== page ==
After World War II, the road commission slowly began replacing its equipment. One acquisition was a truck that sprinkled sand automatically, so that the only crew needed was a driver sitting in a warm cab. The delighted Thayer was the first to use it. The old trucks, which were just barely functioning, were sold for scrap.
In 1965 the road commission moved to a modern garage on Zeeb Road. It was right in the middle of the county and much closer to the areas where work was needed, especially after the freeways were finished.
The City of Ann Arbor took over the Washington Street building. Upstairs are offices for parks and recreation, forestry, parking, traffic engineering, and Fairview Cemetery, along with the sign shop.
The first floor is still garage. Community Standards—the former parking enforcement office, now expanded to include neighborhood parking regulations and "clean community" violations—is also in the building.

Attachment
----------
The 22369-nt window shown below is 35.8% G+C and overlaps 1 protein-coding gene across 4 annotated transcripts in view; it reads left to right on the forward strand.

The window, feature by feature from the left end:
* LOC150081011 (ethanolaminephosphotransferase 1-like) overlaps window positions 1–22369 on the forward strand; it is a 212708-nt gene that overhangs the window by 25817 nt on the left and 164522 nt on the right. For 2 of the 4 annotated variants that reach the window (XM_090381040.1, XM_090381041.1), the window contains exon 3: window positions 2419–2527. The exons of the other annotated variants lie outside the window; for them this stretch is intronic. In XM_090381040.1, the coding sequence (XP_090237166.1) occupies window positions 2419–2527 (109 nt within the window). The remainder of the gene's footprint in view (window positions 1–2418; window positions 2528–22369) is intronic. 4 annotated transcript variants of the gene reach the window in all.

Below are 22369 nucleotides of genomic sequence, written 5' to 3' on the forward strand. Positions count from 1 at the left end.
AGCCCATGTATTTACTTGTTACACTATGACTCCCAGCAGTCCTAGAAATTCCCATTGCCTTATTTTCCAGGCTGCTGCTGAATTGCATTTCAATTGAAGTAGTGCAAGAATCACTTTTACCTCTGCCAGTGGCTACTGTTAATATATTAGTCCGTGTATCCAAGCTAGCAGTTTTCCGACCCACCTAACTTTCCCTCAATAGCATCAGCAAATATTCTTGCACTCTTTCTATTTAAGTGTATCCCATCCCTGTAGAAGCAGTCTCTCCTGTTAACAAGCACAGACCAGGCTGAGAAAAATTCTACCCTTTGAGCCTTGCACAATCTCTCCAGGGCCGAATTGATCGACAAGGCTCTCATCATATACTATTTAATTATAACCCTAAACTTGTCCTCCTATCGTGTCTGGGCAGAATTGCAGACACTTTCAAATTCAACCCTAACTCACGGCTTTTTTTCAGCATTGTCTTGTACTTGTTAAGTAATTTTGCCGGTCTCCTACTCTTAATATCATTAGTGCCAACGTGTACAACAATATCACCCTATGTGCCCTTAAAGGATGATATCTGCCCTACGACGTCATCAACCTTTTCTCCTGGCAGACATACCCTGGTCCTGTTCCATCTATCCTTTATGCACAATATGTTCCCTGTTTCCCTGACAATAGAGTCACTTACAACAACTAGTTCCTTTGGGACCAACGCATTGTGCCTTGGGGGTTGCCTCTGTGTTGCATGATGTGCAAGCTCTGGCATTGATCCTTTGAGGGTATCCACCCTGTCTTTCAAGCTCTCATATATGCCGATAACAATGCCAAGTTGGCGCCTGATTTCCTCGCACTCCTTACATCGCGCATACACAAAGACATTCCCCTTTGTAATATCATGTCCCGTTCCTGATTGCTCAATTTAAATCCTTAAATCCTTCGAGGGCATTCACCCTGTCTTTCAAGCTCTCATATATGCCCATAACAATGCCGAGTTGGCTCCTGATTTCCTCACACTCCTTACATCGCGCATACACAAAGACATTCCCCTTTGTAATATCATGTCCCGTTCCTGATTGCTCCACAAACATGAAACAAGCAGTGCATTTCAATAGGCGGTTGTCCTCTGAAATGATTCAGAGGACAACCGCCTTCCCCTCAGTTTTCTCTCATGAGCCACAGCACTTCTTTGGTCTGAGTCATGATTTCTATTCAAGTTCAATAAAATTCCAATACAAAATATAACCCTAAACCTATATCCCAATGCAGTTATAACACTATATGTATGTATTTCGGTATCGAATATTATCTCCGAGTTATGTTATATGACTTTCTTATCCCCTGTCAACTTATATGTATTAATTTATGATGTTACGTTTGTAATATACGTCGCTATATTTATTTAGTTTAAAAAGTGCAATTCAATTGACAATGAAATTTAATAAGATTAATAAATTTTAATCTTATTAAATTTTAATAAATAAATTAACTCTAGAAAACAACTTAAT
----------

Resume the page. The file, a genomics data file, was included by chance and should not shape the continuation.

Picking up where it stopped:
This summer most of the building's operations will move to a new garage now being constructed on Stone School Road south of Ellsworth (Community Standards will move to the former Fire Station 2, on Stadium near Packard). There is a broad spread of opinions on the best future use of the building—or the site if the building is torn down.
The Allen Creek Task Force is divided three ways on the site's future use—between tearing the complex down to form a park, tearing it down and building something new on the highest portion of the land, and restoring the 1925 building for another use. Several groups are interested in the building, including Downtown Kiwanis for its sales, and the Arts Alliance of the Ann Arbor Area for artists' studios. (See "Land War: The Three-Way Fight over the Future of Downtown," October 2006.) The final decision will be up to city council.
[Photo caption from original print edition]: (Above): Arts advocate Tamara Real and Kiwanian Dan Dever both want the eighty-one-year-old garage for their nonprofits. (Right) The building under construction in 1924, just five years after the Washtenaw County Road Commission began operating. (Below) Ernie Schellenberger and John Rayburn sprayed liquid chloride on dirt roads to keep down the dust.